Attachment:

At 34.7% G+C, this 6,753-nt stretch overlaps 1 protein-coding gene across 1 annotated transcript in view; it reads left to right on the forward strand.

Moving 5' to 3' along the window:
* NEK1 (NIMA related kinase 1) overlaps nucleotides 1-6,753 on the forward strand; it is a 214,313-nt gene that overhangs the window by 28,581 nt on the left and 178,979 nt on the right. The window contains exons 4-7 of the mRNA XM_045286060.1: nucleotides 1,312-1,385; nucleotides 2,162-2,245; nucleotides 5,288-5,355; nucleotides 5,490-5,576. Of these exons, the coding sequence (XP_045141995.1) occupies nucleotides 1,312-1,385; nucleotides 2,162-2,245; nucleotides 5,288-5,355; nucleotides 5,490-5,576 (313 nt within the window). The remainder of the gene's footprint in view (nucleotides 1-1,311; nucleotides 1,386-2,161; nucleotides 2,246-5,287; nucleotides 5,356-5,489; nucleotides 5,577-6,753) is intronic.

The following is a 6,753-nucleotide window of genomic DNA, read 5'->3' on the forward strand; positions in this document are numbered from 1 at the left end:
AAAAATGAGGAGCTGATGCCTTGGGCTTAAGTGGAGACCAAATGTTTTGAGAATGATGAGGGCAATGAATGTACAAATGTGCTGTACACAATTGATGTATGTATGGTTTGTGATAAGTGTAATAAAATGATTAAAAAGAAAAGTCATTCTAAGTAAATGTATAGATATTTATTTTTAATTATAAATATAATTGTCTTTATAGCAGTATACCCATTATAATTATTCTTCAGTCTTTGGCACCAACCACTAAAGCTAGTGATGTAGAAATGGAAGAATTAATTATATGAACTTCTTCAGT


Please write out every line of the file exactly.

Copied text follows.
At 34.7% G+C, this 6,753-nt stretch overlaps 1 protein-coding gene across 1 annotated transcript in view; it reads left to right on the forward strand.

Moving 5' to 3' along the window:
* NEK1 (NIMA related kinase 1) overlaps nucleotides 1-6,753 on the forward strand; it is a 214,313-nt gene that overhangs the window by 28,581 nt on the left and 178,979 nt on the right. The window contains exons 4-7 of the mRNA XM_045286060.1: nucleotides 1,312-1,385; nucleotides 2,162-2,245; nucleotides 5,288-5,355; nucleotides 5,490-5,576. Of these exons, the coding sequence (XP_045141995.1) occupies nucleotides 1,312-1,385; nucleotides 2,162-2,245; nucleotides 5,288-5,355; nucleotides 5,490-5,576 (313 nt within the window). The remainder of the gene's footprint in view (nucleotides 1-1,311; nucleotides 1,386-2,161; nucleotides 2,246-5,287; nucleotides 5,356-5,489; nucleotides 5,577-6,753) is intronic.

The following is a 6,753-nucleotide window of genomic DNA, read 5'->3' on the forward strand; positions in this document are numbered from 1 at the left end:
AAAAATGAGGAGCTGATGCCTTGGGCTTAAGTGGAGACCAAATGTTTTGAGAATGATGAGGGCAATGAATGTACAAATGTGCTGTACACAATTGATGTATGTATGGTTTGTGATAAGTGTAATAAAATGATTAAAAAGAAAAGTCATTCTAAGTAAATGTATAGATATTTATTTTTAATTATAAATATAATTGTCTTTATAGCAGTATACCCATTATAATTATTCTTCAGTCTTTGGCACCAACCACTAAAGCTAGTGATGTAGAAATGGAAGAATTAATTATATGAACTTCTTCAGT